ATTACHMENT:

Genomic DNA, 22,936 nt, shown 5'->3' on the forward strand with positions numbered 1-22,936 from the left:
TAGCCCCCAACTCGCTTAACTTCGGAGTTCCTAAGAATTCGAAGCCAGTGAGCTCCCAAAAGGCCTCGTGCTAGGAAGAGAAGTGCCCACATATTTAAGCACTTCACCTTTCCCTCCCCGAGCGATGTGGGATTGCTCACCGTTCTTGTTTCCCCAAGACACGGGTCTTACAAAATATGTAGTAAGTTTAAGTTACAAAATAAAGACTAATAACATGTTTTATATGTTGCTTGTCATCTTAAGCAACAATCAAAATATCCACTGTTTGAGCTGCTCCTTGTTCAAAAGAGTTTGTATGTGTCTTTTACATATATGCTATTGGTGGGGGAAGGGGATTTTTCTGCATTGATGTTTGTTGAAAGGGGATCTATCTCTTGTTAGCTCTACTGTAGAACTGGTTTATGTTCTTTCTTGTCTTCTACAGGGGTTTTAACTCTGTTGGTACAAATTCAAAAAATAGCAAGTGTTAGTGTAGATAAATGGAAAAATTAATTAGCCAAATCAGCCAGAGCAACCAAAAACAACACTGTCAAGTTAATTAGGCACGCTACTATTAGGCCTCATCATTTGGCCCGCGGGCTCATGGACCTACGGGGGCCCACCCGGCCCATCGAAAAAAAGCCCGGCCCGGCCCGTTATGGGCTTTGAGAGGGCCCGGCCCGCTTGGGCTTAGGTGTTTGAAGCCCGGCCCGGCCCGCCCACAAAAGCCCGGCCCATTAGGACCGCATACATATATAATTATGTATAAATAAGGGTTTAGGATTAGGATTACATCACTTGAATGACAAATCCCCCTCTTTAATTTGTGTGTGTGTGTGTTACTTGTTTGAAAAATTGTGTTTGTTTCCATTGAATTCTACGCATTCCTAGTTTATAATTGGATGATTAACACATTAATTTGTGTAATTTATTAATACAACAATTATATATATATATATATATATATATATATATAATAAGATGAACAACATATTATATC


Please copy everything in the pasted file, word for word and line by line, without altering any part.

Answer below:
Genomic DNA, 22,936 nt, shown 5'->3' on the forward strand with positions numbered 1-22,936 from the left:
TAGCCCCCAACTCGCTTAACTTCGGAGTTCCTAAGAATTCGAAGCCAGTGAGCTCCCAAAAGGCCTCGTGCTAGGAAGAGAAGTGCCCACATATTTAAGCACTTCACCTTTCCCTCCCCGAGCGATGTGGGATTGCTCACCGTTCTTGTTTCCCCAAGACACGGGTCTTACAAAATATGTAGTAAGTTTAAGTTACAAAATAAAGACTAATAACATGTTTTATATGTTGCTTGTCATCTTAAGCAACAATCAAAATATCCACTGTTTGAGCTGCTCCTTGTTCAAAAGAGTTTGTATGTGTCTTTTACATATATGCTATTGGTGGGGGAAGGGGATTTTTCTGCATTGATGTTTGTTGAAAGGGGATCTATCTCTTGTTAGCTCTACTGTAGAACTGGTTTATGTTCTTTCTTGTCTTCTACAGGGGTTTTAACTCTGTTGGTACAAATTCAAAAAATAGCAAGTGTTAGTGTAGATAAATGGAAAAATTAATTAGCCAAATCAGCCAGAGCAACCAAAAACAACACTGTCAAGTTAATTAGGCACGCTACTATTAGGCCTCATCATTTGGCCCGCGGGCTCATGGACCTACGGGGGCCCACCCGGCCCATCGAAAAAAAGCCCGGCCCGGCCCGTTATGGGCTTTGAGAGGGCCCGGCCCGCTTGGGCTTAGGTGTTTGAAGCCCGGCCCGGCCCGCCCACAAAAGCCCGGCCCATTAGGACCGCATACATATATAATTATGTATAAATAAGGGTTTAGGATTAGGATTACATCACTTGAATGACAAATCCCCCTCTTTAATTTGTGTGTGTGTGTGTTACTTGTTTGAAAAATTGTGTTTGTTTCCATTGAATTCTACGCATTCCTAGTTTATAATTGGATGATTAACACATTAATTTGTGTAATTTATTAATACAACAATTATATATATATATATATATATATATATATATAATAAGATGAACAACATATTATATC